Raf kinases can homo- and heterodimerize,30,31 and the structure of an active Raf kinase is that of a side-by-side dimer in which only one partner should have catalytic activity.32 Dimerization is improved by Ras33 and is subject to negative feedback regulation by ERK.31,34 Several Raf mutations have been implicated in the induction of genomic instability, boosting the proliferation of cancer cells more frequently in melanoma. For example, BRAF signals mutated as a monomer, independent of upstream growth stimuli. A more frequent BRAF mutation, BRAF V600E, provokes constitutive kinase, as well as insensitivity to negative feedback mechanisms.29,35 Table 1 summarises drug targets for regorafenib.

Current approved uses of regorafenib

As of 2018, regorafenib was approved by the US Food and Drug Administration (FDA) for three specific clinical settings. The first approval of this tyrosine kinase inhibitor was for colorectal cancer and, in this scenario, after progression of standard adjuvant treatment in metastatic disease. It is advocated that treatment continues until disease progression or unacceptable toxicity levels have been reached, which in some cases, as demonstrated in a recent Japanese case-report, may take several years.36 Subsequently, approval was granted for management of GIST. Also, approval is almost prohibitively narrow, as it comprises a tumour that is either locally advanced, unresectable or metastatic after treatment with imatinib and sunitinib.36,37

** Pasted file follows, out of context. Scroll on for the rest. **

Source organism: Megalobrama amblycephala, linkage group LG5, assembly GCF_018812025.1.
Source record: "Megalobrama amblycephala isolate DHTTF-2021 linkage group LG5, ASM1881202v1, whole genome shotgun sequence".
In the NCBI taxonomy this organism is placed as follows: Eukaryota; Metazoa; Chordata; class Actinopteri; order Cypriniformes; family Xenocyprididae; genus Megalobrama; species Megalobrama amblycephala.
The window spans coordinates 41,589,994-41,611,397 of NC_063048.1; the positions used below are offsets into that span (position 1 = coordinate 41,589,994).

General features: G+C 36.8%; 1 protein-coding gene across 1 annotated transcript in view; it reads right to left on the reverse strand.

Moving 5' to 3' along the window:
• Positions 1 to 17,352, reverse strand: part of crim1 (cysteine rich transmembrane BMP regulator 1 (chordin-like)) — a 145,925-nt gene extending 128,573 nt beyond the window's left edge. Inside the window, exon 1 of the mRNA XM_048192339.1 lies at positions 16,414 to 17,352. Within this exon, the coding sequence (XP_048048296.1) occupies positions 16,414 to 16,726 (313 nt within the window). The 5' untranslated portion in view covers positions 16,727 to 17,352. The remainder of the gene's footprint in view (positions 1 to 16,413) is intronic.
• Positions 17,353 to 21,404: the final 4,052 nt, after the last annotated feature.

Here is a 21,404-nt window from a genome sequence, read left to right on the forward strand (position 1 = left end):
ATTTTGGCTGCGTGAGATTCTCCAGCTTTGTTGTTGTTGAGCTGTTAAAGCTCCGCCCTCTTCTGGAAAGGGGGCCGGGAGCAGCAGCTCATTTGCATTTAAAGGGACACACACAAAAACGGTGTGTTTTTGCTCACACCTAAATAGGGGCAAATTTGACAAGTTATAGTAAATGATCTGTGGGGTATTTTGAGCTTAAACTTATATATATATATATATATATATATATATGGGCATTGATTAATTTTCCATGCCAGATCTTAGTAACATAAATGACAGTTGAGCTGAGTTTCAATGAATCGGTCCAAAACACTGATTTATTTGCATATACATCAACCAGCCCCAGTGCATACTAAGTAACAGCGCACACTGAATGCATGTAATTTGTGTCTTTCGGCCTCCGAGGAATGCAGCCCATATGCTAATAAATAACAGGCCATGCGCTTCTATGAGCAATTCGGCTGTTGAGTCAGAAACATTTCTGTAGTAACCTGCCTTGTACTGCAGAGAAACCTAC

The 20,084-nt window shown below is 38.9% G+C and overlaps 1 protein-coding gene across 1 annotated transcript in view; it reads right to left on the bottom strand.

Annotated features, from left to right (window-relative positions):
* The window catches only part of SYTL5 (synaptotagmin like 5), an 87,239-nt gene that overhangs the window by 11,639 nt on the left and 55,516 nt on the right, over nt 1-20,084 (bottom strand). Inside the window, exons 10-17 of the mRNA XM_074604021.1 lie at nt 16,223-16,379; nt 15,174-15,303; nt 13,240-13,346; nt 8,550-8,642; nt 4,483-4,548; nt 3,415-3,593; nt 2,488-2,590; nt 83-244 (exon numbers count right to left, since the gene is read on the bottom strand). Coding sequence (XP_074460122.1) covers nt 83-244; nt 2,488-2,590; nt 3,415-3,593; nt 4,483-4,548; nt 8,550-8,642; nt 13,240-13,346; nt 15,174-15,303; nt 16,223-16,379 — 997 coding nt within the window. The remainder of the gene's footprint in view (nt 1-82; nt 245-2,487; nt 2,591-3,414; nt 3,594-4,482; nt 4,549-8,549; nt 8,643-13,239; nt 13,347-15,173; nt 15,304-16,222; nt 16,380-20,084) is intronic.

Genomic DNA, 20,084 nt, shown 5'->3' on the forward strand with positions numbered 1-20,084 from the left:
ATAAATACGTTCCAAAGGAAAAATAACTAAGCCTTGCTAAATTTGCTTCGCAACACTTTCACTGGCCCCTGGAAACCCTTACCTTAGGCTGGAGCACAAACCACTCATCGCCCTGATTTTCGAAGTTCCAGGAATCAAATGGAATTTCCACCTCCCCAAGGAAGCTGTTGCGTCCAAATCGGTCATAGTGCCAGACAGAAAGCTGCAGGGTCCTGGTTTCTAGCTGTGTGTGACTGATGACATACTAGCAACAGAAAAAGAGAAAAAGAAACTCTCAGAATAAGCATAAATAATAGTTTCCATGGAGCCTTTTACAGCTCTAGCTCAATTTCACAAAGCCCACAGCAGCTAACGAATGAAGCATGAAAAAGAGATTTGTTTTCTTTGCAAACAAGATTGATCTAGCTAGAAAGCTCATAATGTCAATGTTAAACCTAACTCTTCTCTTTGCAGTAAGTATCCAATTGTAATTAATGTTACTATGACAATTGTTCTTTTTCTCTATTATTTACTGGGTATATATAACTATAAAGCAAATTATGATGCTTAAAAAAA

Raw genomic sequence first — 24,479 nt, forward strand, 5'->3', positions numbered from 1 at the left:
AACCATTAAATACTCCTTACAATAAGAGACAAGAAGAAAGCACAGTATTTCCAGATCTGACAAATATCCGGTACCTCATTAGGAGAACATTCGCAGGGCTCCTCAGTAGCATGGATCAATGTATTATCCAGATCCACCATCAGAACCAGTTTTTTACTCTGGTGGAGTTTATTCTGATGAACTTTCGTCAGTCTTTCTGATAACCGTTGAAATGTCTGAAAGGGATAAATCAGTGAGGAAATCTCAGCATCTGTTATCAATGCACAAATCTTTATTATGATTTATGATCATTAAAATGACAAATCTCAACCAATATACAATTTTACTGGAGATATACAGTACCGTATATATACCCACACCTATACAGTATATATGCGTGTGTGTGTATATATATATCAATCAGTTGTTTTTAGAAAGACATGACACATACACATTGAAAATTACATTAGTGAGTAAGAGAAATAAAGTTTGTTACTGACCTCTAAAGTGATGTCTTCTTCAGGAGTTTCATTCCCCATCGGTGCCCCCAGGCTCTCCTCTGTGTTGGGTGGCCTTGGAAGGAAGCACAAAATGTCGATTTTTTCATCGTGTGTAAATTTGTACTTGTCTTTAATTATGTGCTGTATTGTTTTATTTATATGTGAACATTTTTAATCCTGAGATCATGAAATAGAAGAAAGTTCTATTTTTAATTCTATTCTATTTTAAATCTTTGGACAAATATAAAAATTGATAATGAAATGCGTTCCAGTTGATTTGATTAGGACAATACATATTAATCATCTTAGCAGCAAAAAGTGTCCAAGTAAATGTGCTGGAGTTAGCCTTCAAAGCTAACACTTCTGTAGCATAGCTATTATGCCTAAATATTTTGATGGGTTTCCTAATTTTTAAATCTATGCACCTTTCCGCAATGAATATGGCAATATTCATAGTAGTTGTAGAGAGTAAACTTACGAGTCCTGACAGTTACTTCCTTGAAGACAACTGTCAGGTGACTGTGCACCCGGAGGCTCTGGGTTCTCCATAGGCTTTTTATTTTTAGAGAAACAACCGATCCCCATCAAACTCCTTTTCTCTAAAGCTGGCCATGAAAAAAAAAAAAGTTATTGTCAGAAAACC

Most recently, attention has been drawn to HCC. Similarly, to the two prior approvals, in this case, the scope of the drug is for patients who are candidates for systemic treatment as a second-line treatment after failure or intolerance for sorafenib. In this scenario, it is yet unclear whether regorafenib or the immune checkpoint inhibitor nivolumab is the most beneficial line of therapy.37 Dosages and indications are summarised in Table 2.38,39

Possible complications of therapy with regorafenib